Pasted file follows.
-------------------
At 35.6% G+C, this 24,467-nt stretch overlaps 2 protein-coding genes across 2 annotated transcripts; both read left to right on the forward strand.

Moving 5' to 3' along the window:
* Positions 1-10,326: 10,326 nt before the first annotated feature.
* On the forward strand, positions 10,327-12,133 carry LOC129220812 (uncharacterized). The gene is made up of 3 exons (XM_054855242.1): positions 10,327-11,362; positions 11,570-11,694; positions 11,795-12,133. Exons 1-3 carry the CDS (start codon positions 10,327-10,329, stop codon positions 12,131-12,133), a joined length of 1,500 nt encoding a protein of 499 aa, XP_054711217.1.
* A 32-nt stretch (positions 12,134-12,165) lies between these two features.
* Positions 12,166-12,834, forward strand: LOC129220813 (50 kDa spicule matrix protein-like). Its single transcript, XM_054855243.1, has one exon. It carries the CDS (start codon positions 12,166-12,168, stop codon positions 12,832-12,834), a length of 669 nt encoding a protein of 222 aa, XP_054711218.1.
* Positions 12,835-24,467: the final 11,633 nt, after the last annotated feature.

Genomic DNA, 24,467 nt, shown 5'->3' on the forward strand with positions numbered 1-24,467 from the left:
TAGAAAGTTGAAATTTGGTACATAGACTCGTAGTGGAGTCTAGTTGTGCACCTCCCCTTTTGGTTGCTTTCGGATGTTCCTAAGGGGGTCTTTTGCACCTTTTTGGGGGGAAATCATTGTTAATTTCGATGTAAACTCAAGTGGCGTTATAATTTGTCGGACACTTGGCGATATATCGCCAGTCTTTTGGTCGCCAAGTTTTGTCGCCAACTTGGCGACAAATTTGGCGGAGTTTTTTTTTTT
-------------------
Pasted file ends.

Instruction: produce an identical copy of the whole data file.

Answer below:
At 35.6% G+C, this 24,467-nt stretch overlaps 2 protein-coding genes across 2 annotated transcripts; both read left to right on the forward strand.

Moving 5' to 3' along the window:
* Positions 1-10,326: 10,326 nt before the first annotated feature.
* On the forward strand, positions 10,327-12,133 carry LOC129220812 (uncharacterized). The gene is made up of 3 exons (XM_054855242.1): positions 10,327-11,362; positions 11,570-11,694; positions 11,795-12,133. Exons 1-3 carry the CDS (start codon positions 10,327-10,329, stop codon positions 12,131-12,133), a joined length of 1,500 nt encoding a protein of 499 aa, XP_054711217.1.
* A 32-nt stretch (positions 12,134-12,165) lies between these two features.
* Positions 12,166-12,834, forward strand: LOC129220813 (50 kDa spicule matrix protein-like). Its single transcript, XM_054855243.1, has one exon. It carries the CDS (start codon positions 12,166-12,168, stop codon positions 12,832-12,834), a length of 669 nt encoding a protein of 222 aa, XP_054711218.1.
* Positions 12,835-24,467: the final 11,633 nt, after the last annotated feature.

Genomic DNA, 24,467 nt, shown 5'->3' on the forward strand with positions numbered 1-24,467 from the left:
TAGAAAGTTGAAATTTGGTACATAGACTCGTAGTGGAGTCTAGTTGTGCACCTCCCCTTTTGGTTGCTTTCGGATGTTCCTAAGGGGGTCTTTTGCACCTTTTTGGGGGGAAATCATTGTTAATTTCGATGTAAACTCAAGTGGCGTTATAATTTGTCGGACACTTGGCGATATATCGCCAGTCTTTTGGTCGCCAAGTTTTGTCGCCAACTTGGCGACAAATTTGGCGGAGTTTTTTTTTTT